Entertainment Weekly


Stay Connected


Advertise With Us

Learn More

Skip to content


Here's Sheryl Crow's 1992 ''buried treasure''

Here’s Sheryl Crow’s 1992 ”buried treasure” — The singer’s unofficial first album wouldn’t have won her as much acclaim as ”Tuesday Night Music Club”

Posted on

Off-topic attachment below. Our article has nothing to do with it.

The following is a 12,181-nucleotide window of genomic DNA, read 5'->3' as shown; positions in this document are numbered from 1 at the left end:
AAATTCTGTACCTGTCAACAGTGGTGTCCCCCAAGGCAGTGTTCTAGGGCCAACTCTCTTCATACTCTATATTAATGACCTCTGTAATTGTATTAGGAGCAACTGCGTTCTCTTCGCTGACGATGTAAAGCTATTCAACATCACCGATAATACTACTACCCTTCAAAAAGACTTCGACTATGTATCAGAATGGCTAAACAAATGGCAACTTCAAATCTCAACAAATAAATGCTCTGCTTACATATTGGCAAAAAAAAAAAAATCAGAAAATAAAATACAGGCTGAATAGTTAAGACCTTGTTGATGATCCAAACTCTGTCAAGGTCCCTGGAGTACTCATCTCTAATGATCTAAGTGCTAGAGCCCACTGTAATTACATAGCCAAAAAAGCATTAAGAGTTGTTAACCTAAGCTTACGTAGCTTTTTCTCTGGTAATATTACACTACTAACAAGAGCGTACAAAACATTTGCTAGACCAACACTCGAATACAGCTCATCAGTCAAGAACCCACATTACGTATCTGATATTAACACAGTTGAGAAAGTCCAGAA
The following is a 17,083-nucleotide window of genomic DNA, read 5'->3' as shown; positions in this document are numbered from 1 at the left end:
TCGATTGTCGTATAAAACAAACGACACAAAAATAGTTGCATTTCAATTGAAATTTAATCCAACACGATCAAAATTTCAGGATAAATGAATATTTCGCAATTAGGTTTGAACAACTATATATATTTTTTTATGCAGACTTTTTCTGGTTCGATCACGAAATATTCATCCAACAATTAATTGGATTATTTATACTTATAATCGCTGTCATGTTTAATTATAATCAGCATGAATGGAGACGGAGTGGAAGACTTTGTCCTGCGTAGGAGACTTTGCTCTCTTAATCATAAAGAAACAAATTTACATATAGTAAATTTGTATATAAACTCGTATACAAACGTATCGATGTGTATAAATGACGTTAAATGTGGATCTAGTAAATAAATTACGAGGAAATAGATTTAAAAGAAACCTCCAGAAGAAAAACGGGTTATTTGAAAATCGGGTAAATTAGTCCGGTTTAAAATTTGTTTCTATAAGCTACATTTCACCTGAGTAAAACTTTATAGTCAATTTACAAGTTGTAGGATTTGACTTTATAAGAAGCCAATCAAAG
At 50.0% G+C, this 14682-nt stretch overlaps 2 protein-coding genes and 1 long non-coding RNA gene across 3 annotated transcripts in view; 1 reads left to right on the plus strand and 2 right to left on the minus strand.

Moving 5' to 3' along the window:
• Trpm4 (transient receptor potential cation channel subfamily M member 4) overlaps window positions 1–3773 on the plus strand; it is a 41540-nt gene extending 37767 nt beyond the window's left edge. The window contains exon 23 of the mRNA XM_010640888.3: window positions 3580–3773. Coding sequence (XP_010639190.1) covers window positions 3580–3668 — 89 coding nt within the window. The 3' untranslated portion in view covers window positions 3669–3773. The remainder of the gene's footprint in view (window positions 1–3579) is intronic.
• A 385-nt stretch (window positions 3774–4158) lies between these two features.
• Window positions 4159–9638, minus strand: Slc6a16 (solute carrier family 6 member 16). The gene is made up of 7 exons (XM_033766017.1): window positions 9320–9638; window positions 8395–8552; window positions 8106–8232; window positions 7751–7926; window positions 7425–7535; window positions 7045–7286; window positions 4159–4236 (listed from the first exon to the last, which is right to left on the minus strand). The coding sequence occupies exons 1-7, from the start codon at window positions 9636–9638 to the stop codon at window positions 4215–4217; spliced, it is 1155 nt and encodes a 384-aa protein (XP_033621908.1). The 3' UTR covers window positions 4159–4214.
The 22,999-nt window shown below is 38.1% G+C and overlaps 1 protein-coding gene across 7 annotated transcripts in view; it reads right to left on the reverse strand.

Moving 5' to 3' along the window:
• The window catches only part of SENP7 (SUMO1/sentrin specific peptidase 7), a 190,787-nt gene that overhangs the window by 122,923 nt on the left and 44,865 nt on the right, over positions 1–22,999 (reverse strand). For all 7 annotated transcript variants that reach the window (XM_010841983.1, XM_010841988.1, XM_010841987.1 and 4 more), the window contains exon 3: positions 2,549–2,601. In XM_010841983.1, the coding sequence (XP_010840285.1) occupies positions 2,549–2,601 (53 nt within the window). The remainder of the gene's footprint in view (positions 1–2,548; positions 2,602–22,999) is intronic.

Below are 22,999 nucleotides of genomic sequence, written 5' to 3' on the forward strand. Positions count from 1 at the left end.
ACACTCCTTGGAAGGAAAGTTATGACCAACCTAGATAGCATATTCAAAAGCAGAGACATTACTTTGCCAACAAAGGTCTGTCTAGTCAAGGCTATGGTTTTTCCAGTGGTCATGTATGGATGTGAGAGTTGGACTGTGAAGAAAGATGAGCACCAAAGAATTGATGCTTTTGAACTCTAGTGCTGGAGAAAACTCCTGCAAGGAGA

Sheryl Crow’s first album was a true limited edition — ”released” to two or three dozen journalists in 1992 as a white-label advance cassette, before she and A&M Records mutually decided to kill it. ”I think she was just kind of finding her way — at great expense,” says guitarist Dominic Miller, who played on the Hugh Padgham-produced project, which reportedly cost $400,000. ”It was a good collection of songs, but Sheryl was probably unsure which facet of her character she was representing. It’s representative of the time — early-’90s, very produced, glossy kind of stuff — and I suppose she rebelled against that in the end.” Good move: Her official debut, 1993’s Tuesday Night Music Club, won her the acclaim this dry run wouldn’t have.